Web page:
What is RegTech and how can you use it to stay ahead?

Organizations today are faced with a complex, ever-expanding regulatory landscape. This is especially true for financial institutions, where there are hundreds of regulatory bodies throughout the world publishing thousands of policy rule books.

Putting aside the operational challenges this can create, it’s also plain old expensive!

On the front end, financial institutions are committing 15 percent of their employees and 10 percent of their annual revenues to keep up with regulatory requirements, according to Global Regulatory Outlook 2018, by Duff and Phelps. If an institution fails to keep up, the back end is expensive too. There can be litigation, licensing implications, damage to the corporate brand, and fines.

It is expected that by 2020, fines levied on banks by U.S. and U.K. regulators will top $400B, according to Fintech market research firm Medici. Such a complex and expensive regulatory landscape has pushed companies to explore how they can leverage technology to help – enter Regulatory Technology, or what people now refer to as RegTech.

The goal of RegTech is to utilize technology to reduce costs through a combination of decreasing the time spent in pursuit of compliance and preventing fines resulting from non-compliance. To achieve these savings, RegTech automates compliance processes, acts as a source of governance, and provides transparency and risk management through reporting.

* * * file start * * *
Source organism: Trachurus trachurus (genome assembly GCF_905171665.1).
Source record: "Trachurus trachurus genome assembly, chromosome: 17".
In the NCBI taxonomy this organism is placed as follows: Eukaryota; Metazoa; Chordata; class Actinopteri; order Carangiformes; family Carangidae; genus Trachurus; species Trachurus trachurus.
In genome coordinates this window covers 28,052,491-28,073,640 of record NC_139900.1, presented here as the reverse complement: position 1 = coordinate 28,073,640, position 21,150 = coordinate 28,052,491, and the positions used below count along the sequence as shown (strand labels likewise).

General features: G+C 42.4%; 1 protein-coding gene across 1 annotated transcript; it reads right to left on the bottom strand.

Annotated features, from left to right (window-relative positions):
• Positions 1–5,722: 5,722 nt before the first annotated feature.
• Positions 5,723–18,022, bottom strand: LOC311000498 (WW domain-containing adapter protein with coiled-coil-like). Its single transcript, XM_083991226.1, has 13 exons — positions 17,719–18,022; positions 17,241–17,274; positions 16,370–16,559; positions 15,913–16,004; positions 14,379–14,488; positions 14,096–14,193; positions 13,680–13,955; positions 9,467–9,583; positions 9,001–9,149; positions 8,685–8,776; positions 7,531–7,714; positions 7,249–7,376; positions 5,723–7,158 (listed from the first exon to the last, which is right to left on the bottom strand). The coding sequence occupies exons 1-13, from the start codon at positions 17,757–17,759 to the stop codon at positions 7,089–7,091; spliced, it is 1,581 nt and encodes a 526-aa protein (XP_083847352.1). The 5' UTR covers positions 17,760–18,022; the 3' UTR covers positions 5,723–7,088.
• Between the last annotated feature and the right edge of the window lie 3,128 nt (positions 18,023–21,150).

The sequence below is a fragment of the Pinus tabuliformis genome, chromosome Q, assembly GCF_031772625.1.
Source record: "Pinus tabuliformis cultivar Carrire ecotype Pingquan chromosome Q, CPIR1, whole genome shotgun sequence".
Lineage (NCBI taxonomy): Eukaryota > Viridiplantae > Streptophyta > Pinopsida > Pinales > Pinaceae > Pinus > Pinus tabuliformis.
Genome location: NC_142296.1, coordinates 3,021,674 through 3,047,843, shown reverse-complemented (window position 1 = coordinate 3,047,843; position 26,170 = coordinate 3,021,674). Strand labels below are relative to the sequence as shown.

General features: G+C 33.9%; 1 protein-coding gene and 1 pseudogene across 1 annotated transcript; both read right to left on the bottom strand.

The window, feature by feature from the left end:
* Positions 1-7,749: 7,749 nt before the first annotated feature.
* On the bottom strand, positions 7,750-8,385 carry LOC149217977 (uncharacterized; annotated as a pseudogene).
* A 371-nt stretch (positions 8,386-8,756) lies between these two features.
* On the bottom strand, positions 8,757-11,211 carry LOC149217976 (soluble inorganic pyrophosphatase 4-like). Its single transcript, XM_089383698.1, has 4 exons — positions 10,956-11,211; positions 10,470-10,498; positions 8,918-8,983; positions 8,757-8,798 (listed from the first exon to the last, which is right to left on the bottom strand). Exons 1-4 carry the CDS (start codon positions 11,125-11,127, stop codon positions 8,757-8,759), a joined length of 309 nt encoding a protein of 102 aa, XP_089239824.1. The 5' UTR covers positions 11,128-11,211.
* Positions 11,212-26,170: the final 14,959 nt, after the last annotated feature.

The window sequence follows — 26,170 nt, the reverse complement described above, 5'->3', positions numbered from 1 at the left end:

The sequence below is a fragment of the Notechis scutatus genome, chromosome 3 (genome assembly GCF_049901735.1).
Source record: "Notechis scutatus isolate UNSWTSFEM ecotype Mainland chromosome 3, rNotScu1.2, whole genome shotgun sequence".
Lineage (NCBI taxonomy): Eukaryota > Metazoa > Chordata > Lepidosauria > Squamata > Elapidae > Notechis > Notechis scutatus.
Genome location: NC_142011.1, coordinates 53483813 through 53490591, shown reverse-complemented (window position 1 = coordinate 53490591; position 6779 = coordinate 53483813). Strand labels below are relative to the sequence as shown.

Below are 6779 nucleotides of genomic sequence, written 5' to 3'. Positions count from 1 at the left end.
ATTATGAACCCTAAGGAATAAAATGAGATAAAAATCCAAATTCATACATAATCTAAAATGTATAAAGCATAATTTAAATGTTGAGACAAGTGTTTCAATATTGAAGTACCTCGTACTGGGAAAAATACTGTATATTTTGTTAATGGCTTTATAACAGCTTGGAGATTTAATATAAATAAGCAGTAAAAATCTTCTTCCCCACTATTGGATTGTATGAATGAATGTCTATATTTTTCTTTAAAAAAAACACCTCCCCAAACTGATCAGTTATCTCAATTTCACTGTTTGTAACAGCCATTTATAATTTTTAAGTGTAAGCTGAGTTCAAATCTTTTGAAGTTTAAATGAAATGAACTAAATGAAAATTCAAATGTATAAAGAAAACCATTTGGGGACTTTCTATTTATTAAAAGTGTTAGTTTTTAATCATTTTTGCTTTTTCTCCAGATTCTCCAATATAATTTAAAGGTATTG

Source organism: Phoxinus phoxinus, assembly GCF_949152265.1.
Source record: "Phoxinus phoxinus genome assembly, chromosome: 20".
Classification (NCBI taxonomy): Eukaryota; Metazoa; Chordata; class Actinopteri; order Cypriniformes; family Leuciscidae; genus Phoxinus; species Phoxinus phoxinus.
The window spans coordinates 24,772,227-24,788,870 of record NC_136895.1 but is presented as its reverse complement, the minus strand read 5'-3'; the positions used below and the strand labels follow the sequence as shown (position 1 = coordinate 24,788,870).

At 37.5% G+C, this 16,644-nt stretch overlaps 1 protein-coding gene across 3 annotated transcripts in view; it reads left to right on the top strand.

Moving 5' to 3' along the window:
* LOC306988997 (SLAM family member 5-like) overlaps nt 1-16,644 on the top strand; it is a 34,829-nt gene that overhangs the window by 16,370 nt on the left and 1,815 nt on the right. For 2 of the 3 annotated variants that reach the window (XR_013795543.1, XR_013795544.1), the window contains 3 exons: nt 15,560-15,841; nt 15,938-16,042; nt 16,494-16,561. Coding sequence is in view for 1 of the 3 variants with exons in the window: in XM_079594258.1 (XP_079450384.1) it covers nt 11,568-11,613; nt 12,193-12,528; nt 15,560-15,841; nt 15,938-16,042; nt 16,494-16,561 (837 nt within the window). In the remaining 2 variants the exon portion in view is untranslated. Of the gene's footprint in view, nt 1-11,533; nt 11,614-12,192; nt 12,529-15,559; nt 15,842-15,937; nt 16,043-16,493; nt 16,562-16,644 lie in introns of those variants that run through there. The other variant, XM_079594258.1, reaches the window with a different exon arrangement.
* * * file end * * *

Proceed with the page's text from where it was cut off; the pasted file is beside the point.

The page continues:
To help illustrate the value of RegTech, we’ll dive in to an example that applies to the Know your Customer (KYC) portion of Anti-Money Laundering (AML) regulation.

Automating compliance processes

At the surface level, the purpose of KYC is straightforward: obtaining basic information about the customer, making sure the information is accurate, and regularly verifying that information is valid. It’s when we dig into the details that the complexities of a KYC process begin to reveal themselves.

The basic information a financial institution requires for a new customer can be different depending on circumstances. A simple case is a local resident applying for a basic checking account. A more complex case – requiring additional due diligence – is a non-resident applying for a business line of credit. Each scenario will require different levels of supporting documentation and due diligence.

Looking toward the operational side, once you identify all of these variations, you must put them into practice and ensure every employee throughout the organization follows them consistently. That’s where RegTech helps.

A RegTech solution that automates compliance begins with data management; mapping out each of the scenarios that occur when a customer opens an account, the appropriate level of due diligence for each scenario, and the necessary documentation that you must gather in each instance. With all of this data available, a workflow can guide employees to consistently follow due-diligence guidelines and gather the necessary documentation along the way.

Taking automation a step further, once the new customer account has been opened, workflow can evaluate a predetermined set of risk criteria and determine what to do next. If this customer is a local resident opening a simple checking account, and all of the documentation is in good order, workflow can determine no additional steps are needed. Or, if it’s a complex new customer and there are exceptions in their documentation, workflow can route the new account information for secondary review.

Once the new account is open, a RegTech workflow can monitor the account going forward and automatically notify you when you need to update the account documentation.

Policy governance

As I mentioned earlier, hundreds of regulatory bodies are publishing thousands of regulations throughout the year, the end result being a tremendous amount of policies and procedures your financial institution must manage.